FDA Globalization Act of 2008: Fees, Fees, and More Fees

April 18, 2008

Yesterday, the U.S. House of Representatives Committee on Energy and Commerce released a Discussion Draft of the "Food and Drug Administration Globalization Act of 2008."  The “Discussion Draft is meant to stimulate discussion about how to provide adequate funding and authority for FDA to ensure safety of . . . food, drug, medical device, and cosmetic” products, according to a memorandum accompanying the draft legislation.  The Energy and Commerce committee intends to hold hearings and to markup the draft in the next few weeks. 

The Discussion Draft contains comprehensive language that addresses the safety of food, drugs, devices, and cosmetics as well as a number of general provisions relating to the agency.  Although the draft may undergo significant change during hearings and markup, there are several noteworthy provisions.  The draft proposes an annual registration fee of $2,000 for food facilities operating in the U.S. or exporting food to the U.S., would require labeling to identify the country-of-origin of foods and whether certain foods have been treated with carbon monoxide, and would provide FDA with mandatory recall authority.  With regard to drugs and devices, the draft proposes a registration fee to cover the cost of drug and device inspections, and would require country-of-origin labeling.  The draft also would require cosmetic facilities to register with the FDA at a cost of $2,000 per facility and require adverse-event reporting for cosmetics.  Finally, the draft proposes to increase the capacity of FDA to monitor foreign facilities.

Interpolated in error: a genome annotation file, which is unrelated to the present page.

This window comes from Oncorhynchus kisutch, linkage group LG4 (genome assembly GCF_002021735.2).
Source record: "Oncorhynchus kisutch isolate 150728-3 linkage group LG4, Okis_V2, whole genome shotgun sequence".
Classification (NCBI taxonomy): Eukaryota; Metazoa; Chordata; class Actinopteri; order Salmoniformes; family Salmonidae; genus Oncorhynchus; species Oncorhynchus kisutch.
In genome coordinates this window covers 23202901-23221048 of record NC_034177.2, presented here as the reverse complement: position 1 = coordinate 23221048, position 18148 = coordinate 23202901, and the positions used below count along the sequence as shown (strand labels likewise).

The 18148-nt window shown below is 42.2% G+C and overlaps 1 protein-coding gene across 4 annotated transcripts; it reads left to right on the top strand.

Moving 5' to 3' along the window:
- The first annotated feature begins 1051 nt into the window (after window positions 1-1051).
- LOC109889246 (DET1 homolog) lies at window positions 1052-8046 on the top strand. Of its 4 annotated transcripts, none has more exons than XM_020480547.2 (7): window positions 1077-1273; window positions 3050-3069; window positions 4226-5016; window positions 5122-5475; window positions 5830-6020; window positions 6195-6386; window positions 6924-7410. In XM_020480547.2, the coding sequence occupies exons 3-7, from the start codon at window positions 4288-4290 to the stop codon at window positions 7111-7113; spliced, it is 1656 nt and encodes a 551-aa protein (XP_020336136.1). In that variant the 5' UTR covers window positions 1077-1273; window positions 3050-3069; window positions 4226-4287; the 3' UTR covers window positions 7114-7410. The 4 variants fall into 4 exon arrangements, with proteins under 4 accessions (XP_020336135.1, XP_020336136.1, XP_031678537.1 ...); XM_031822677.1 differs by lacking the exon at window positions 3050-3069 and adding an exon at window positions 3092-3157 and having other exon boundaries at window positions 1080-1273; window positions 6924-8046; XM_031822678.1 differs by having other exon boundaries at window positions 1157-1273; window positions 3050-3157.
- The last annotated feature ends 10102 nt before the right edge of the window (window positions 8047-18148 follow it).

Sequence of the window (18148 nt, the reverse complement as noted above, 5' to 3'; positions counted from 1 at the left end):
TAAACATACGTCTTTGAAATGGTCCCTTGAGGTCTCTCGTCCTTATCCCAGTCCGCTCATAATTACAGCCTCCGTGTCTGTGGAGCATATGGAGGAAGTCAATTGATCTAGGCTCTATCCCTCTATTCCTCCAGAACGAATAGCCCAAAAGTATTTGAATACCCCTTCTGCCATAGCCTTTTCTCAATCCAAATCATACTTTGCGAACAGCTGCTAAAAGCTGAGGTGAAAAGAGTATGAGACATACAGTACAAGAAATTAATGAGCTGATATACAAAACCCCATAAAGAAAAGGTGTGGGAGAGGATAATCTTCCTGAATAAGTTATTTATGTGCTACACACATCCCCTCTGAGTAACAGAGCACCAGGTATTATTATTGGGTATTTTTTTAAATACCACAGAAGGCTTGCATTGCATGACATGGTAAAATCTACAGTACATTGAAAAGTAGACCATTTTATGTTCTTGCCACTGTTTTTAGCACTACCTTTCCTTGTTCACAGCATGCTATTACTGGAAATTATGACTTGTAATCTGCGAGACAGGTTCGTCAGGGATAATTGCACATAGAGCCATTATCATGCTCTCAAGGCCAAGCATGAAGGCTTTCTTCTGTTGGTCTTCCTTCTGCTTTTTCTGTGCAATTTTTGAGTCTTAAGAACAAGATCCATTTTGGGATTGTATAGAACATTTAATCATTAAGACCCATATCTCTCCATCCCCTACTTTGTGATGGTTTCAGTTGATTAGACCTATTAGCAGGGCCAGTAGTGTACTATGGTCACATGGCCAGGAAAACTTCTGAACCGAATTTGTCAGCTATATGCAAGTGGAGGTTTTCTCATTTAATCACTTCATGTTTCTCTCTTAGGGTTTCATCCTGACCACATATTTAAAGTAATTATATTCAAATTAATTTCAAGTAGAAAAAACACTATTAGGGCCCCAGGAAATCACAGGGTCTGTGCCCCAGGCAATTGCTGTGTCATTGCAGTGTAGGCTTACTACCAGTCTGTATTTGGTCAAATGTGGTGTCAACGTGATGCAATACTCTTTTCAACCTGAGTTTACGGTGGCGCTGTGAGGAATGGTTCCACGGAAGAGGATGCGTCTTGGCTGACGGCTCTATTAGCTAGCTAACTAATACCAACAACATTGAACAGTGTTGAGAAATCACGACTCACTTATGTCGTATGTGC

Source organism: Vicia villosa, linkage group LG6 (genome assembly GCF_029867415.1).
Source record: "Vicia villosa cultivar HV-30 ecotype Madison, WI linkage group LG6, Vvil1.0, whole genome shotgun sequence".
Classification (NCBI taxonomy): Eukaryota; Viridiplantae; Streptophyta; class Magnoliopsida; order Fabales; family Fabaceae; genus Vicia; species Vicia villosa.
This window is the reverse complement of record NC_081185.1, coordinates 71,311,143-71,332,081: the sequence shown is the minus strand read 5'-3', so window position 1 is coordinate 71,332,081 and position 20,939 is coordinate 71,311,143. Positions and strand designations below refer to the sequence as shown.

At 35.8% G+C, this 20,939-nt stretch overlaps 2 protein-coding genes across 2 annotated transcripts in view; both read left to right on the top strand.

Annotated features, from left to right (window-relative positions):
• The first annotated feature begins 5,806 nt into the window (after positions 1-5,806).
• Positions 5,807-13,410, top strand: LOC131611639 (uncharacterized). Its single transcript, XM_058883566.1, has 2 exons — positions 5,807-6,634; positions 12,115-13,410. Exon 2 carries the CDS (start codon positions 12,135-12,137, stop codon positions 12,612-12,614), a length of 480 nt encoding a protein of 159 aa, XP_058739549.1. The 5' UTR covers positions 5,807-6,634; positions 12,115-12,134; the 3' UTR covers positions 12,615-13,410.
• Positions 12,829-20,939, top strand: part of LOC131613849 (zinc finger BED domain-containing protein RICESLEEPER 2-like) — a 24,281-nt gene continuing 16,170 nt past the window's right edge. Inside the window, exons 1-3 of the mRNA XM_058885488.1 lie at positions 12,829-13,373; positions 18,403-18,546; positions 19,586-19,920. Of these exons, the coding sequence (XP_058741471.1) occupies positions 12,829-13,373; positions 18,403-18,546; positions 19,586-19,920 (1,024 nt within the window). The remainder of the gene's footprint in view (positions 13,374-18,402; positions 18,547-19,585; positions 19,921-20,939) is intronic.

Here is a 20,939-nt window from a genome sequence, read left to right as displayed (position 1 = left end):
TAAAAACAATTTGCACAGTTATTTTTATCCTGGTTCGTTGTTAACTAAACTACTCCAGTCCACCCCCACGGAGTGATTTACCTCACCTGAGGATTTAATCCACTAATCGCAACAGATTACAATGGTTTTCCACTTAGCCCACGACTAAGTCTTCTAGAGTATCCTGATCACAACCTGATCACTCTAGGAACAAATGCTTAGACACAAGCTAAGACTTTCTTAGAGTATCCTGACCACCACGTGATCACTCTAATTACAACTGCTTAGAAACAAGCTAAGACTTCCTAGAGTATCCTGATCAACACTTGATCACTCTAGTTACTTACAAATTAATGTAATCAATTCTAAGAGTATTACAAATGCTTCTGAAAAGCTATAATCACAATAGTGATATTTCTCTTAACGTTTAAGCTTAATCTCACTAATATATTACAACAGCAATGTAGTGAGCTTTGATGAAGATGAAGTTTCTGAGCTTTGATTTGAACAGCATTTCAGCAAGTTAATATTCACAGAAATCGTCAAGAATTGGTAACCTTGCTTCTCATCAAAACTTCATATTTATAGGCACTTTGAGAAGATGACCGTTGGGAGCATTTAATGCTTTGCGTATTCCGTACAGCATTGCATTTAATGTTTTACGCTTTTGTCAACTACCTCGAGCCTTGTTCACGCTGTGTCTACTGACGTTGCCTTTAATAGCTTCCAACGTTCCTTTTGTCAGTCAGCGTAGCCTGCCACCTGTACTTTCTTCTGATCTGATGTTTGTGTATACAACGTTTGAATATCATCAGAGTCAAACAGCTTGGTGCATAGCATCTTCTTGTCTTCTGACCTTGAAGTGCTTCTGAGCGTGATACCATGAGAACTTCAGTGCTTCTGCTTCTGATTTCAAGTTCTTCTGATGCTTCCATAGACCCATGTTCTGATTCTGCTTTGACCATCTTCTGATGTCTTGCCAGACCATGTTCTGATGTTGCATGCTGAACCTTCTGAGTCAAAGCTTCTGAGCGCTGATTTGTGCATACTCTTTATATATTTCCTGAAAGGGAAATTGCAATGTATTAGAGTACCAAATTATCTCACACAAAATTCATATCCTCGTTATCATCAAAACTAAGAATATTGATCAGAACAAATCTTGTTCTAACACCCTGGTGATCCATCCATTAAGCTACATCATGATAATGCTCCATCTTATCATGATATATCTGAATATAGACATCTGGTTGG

Of particular interest in the Discussion Draft is the number of fees proposed. There are fees for registration, reregistration, reinspection, certification, certifying agent accreditation, laboratory accreditation, export certification, and importer registration.  The Energy and Commerce Committee predicts that the food registration fees alone will generate approximately $600 million for food safety activities at FDA.  In addition, the bill provides for the levying of substantial fines for violations of the new requirements.  The proposed fees in this bill mirror the efforts seen in FDAAA to increase user fees as a means of generating revenue for FDA.  We will continue to monitor this trend and report any new developments in the "Food and Drug Administration Globalization Act of 2008." 

Susan J. Matthees & Ricardo Carvajal